Kim Slater is slowly going blind and spends most days stuck in bed with exhaustion.
That’s all due to a brain tumour… that isn’t actually there.
Kim, 30, from Bristol, has a rare condition where her body acts as though she has a dangerous tumour. This has left her debilitated.
Kim was diagnosed with idiopathic intracranial hypertension (IIH), a condition that occurs when high pressure around the brain causes tumour-like issues – in December 2019, six months after symptoms including headaches and vision distortions began.
Affecting one in 100,000 people, the cause of IIH is unknown and there is no cure.
‘When I was diagnosed, I was at my worst – I had migraine-like headaches every day which left me dizzy, nauseous and emotionally drained,’ Kim said.
‘The pain was exhausting and I often got confused, couldn’t speak properly and would forget things because of brain fog.
‘My boyfriend Liam moved in and did almost everything for me, from cooking to cleaning, to even helping me to the bathroom on particularly bad days.’
Kim’s body mimics the exact symptoms of a tumour. These include fluid build-up, which causes headaches and dizziness. However, no mass comes up on scans.
In November 2019, with headaches and changes in her vision, Kim visited her optician. She was referred to a specialist the following day and underwent tests.
‘[The doctor] told me that he didn’t want to worry me so he didn’t want to share what he thought the problem was until he knew for sure, but that I would be taken for an emergency CT scan,’ she recalled.
‘My mum and I started the walk up to the hospital in silence until I broke it and said: “they’re looking for a brain tumour, aren’t they?”
‘My mum is a straight-talking lady so answered truthfully that yes, they were but we would deal with whatever happened.’
While they waited for the results, she and her mum used ‘dark humour’ to take their mind off the present.
But soon they were stuck with the challenging reality of IIH.
She said: ‘Not knowing what the results would be, I made an effort to think about all the people that were important to me and the things in my life that mattered as I wondered if it would all change after that day.
‘Obviously I felt relieved that it wasn’t a tumour, but I felt deflated too. I still didn’t have a real answer and in my 10 minutes of research about IIH on the drive home I realised the outcome didn’t look great.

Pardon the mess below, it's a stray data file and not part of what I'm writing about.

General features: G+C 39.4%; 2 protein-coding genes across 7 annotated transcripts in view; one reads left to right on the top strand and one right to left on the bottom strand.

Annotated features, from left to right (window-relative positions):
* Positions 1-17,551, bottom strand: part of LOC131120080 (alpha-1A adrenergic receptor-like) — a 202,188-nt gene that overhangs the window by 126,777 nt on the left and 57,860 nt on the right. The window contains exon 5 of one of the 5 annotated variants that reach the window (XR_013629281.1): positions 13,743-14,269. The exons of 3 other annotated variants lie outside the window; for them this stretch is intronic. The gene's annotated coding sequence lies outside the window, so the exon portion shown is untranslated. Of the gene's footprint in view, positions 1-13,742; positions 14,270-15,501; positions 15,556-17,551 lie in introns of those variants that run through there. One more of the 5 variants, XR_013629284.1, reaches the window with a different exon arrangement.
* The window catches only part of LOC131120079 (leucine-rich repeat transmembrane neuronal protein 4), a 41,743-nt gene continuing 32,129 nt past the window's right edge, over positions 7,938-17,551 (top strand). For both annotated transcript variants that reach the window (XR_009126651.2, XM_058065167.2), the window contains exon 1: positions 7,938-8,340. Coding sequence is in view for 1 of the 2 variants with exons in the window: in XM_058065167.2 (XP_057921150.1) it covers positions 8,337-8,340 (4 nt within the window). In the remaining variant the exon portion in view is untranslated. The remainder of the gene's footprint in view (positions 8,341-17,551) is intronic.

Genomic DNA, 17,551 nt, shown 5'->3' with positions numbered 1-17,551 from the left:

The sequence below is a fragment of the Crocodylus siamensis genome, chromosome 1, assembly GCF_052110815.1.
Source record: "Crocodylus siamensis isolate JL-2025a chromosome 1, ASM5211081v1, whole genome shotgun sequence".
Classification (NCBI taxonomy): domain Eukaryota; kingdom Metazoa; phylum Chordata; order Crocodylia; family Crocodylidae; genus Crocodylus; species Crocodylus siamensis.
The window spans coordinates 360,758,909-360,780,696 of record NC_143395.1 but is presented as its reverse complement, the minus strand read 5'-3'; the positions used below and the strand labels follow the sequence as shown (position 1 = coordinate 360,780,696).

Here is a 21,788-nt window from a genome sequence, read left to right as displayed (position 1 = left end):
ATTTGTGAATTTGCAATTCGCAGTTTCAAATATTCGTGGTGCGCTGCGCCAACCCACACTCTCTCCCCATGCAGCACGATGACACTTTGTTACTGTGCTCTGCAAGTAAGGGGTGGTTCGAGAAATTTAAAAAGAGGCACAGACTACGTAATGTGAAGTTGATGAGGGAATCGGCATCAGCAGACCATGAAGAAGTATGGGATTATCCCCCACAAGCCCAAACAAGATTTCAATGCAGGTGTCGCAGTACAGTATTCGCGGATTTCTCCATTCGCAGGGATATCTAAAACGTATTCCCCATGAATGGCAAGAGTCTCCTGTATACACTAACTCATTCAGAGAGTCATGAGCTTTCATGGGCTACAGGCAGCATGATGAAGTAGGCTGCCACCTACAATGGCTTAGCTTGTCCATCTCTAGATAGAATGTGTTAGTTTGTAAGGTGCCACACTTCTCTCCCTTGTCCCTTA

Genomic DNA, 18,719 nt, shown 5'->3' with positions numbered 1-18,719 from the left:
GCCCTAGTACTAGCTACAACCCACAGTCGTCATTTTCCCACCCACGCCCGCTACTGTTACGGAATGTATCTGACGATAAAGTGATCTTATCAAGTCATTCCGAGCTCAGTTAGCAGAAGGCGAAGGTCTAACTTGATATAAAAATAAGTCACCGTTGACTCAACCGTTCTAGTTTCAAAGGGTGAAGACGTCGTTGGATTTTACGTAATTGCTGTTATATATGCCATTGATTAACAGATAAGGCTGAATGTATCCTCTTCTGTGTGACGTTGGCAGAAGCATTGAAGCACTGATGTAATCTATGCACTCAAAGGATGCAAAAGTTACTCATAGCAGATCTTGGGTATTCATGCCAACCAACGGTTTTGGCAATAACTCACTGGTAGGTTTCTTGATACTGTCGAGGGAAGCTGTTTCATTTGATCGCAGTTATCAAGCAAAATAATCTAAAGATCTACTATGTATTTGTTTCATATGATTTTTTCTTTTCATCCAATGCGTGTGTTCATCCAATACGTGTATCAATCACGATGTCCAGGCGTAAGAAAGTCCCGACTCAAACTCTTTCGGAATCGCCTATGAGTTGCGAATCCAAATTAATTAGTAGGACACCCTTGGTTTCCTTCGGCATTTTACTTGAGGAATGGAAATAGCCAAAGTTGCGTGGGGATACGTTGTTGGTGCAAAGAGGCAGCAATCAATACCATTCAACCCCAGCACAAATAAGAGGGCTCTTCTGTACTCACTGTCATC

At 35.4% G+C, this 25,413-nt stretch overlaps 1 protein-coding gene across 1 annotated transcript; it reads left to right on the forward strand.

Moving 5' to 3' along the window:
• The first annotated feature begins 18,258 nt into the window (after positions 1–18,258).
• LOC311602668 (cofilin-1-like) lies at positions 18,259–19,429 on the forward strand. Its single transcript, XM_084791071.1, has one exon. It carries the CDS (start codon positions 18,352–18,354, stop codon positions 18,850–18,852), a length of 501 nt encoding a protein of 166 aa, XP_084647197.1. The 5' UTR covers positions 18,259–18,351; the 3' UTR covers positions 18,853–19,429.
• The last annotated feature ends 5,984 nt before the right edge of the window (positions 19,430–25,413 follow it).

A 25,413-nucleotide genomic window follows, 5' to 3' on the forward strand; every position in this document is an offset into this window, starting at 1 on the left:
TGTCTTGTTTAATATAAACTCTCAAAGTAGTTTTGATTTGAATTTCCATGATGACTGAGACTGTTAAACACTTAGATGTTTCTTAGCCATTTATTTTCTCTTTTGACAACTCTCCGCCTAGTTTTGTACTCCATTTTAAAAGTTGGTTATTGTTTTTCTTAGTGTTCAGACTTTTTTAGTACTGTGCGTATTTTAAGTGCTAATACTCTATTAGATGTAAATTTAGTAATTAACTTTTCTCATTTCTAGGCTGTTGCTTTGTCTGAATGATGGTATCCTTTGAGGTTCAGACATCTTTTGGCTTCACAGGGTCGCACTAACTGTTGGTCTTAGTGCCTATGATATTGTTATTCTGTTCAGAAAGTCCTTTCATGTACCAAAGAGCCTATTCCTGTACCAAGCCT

‘Academically, there were hardly any papers referencing it and all the anecdotal stories seemed to be tragedies about people losing their eyesight or living in pain forever.
‘I even had moments over the following months when I wished it was a tumour that I could cut out and throw away to get on with my life. A tumour felt easy to understand, for me and everyone else around me. This just felt messy and I didn’t know what it would mean for my future.’
Following an MRI and lumbar puncture, Kim was given her official diagnosis. Unfortunately, the condition has severely affected her vision and since she was told the news, her eyesight has deteriorated.
In the meantime, Kim consulted a new doctor who explained there is a link between obesity and IIH. He urged her to lose weight to aid her recovery but due to a long history of eating disorders, this caused further issues.
‘I consider myself recovered but it’s still in the back of my head every day, and it came back with a vengeance when I was stuck in bed and felt worthless,’ she explained.
‘I worry about my eyesight every day but I feel like I’m stuck choosing between that or my mental health.
‘I would rather end up blind than be pushed into suicide by my eating disorder.’
Kim’s family members and her partner have stepped up to look after her, with Liam becoming her carer. Luckily, she found a neuro ophthalmologist and GP who are more considerate of her past.
She was prescribed medication but last month this stopped working and Kim now feels cynical about seeking help.
Her biggest fear is losing her sight completely.
‘I’m scared of going blind but mostly because I don’t know how I will function,’ she said.
‘The actual experience of going blind doesn’t scare me as much as you might think – I’ve always handled whatever is thrown at me. But how will I relate to the world if I do lose my eyesight? Will I lose my independence? Will I feel even more isolated?
‘The scariest part for me is feeling out of control.’
Kim’s options are limited and she may be facing a procedure of having a shunt drain the fluid from her brain to her stomach. She calls this the ‘worst case scenario’.
‘I’m not confident in my doctors – will they refuse to give me treatment because I haven’t lost weight?’ she added.
‘Day to day I struggle and am in pain every day. I still have to fight that voice telling me it’s my own fault and if I was skinny I’d be OK.’
Kim rarely sees her friends and spends most weekends in bed. Liam is always there and he is something she’s ‘eternally grateful’ for.
For now, she’s still working on coming to terms with the challenges ahead.
She added: ‘I have no idea what my future looks like and I’m very conscious that I may have to give my career up at any point. Along with the risk of blindness, my chances of a stroke, brain aneurysm, or cardiac event are also increased.
‘I’m learning to live with it and get support from the IIH community online. It’s not easy at all, but all I can do is make the most of today and live in the present without being too hard on myself.’
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